The U.S. midterm elections are Tuesday, Nov. 8, and voters who haven’t already voted will take to the polls to decide federal and local contests.
Delaware Gov. John Carney signed two bills that will introduce no-excuse absentee voting and allow voters to register up to and including Election Day.
El gobernador de Delaware firma leyes de voto por correo y de inscripción el mismo día respaldadas por AARP
El gobernador John Carney firmó dos proyectos de ley que permitirán el voto en ausencia sin necesidad de presentar una justificación y la inscripción de votantes incluso hasta el mismo día de las elecciones.
En español | I will never forget attending my first political debate. It was in Philadelphia, way back in the 1980s, and the two major candidates for vice president were squaring off. I was a college Republican attending Penn State University and was lucky to get a seat.
At Take a Stand, we call the tactic “bird-dogging.” And I believe it’s a major reason Social Security is going to become a much bigger issue in the 2016 presidential campaign.
Whether you’re a hard-core political junkie or just an ordinary citizen who’s interested in the outcome, there are a wealth of ways to follow the midterm elections on your laptop, tablet or smartphone. Here are some suggestions:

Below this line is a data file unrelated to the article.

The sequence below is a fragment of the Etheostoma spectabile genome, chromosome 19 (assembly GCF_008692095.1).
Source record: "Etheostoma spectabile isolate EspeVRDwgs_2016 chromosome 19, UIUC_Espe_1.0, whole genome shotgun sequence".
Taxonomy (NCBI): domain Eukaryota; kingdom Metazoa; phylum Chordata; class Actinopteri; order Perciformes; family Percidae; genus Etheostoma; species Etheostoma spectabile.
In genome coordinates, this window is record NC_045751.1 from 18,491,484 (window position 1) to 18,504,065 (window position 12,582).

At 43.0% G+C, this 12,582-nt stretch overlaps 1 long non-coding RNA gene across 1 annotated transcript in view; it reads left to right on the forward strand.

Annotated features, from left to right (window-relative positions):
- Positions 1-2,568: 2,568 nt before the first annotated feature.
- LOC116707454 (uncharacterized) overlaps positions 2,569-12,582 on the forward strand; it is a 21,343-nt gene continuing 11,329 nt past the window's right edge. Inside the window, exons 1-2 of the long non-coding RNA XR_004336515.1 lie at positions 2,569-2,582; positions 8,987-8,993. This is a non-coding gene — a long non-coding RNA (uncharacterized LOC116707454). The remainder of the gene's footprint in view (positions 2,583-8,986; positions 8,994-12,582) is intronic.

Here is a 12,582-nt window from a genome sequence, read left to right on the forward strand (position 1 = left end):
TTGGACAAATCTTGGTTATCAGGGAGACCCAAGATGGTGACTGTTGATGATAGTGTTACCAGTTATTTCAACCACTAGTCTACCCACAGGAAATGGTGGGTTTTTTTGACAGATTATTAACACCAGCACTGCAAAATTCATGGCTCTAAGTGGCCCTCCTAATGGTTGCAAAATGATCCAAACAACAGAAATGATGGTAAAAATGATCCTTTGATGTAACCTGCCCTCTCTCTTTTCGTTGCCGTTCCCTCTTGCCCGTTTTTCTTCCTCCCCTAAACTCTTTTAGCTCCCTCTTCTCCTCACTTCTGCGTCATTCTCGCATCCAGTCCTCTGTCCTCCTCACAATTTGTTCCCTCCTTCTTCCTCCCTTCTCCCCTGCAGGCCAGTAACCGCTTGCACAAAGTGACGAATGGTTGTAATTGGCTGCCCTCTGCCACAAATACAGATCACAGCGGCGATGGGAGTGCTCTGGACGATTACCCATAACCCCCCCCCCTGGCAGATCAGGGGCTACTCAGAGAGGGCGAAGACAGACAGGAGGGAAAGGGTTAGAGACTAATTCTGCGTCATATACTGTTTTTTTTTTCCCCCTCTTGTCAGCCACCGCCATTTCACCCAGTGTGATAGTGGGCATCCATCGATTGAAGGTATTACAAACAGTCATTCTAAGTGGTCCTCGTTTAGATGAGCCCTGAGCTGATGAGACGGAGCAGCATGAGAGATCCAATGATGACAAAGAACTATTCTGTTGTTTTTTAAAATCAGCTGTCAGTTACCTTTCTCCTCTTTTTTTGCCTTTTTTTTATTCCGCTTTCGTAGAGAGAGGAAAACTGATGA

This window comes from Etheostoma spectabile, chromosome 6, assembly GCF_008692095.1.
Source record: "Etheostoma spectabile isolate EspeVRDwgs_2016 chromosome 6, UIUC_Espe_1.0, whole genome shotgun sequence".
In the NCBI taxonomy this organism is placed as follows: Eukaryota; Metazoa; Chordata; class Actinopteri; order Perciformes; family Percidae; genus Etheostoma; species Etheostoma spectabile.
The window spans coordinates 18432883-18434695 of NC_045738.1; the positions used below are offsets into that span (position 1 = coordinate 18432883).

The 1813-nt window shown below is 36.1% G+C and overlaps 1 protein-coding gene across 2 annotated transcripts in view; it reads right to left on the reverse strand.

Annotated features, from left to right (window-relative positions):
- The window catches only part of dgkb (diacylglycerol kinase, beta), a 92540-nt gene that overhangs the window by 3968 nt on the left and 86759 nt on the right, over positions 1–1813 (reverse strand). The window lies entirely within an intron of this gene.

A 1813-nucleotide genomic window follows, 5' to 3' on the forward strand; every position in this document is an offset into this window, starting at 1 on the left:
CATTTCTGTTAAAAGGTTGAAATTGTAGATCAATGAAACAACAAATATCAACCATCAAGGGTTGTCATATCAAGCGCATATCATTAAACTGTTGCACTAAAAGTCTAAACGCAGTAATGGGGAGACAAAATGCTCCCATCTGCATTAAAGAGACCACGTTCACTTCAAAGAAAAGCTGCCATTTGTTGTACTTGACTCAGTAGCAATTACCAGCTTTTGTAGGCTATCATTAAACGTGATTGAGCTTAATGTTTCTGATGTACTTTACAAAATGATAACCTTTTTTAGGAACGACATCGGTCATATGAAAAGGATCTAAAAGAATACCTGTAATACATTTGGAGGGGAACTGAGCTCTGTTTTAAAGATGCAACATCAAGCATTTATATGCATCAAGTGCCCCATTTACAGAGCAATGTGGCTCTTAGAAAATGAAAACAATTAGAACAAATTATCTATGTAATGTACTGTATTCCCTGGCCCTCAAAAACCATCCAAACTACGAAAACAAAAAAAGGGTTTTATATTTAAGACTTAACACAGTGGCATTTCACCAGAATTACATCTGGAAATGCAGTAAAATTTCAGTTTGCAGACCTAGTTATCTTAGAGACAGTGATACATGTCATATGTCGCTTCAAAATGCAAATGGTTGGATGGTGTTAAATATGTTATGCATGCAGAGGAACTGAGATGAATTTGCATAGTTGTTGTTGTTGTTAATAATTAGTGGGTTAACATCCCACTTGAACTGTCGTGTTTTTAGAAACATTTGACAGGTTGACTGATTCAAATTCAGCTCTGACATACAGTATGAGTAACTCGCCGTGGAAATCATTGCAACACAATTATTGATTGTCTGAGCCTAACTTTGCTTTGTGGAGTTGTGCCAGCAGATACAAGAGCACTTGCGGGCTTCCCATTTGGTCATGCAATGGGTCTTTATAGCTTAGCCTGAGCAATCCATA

While several states continue legal wrangling over how voters must prove their identity at the polls, a new bill in Congress aims to make it easier for millions of eligible voters to at least register.
A three-judge federal appeals court panel has unanimously upheld Wisconsin’s controversial voter ID law, which had been the focus of earlier conflicting federal and state court rulings.
While a new Gallup Poll finds that voters 65 and older have moved from "a reliably Democratic to a reliably Republican group" over the past two decades, voters in the next-oldest age bracket - 50 to 64 - haven't followed suit and still show an outright preference for the Democratic Party.
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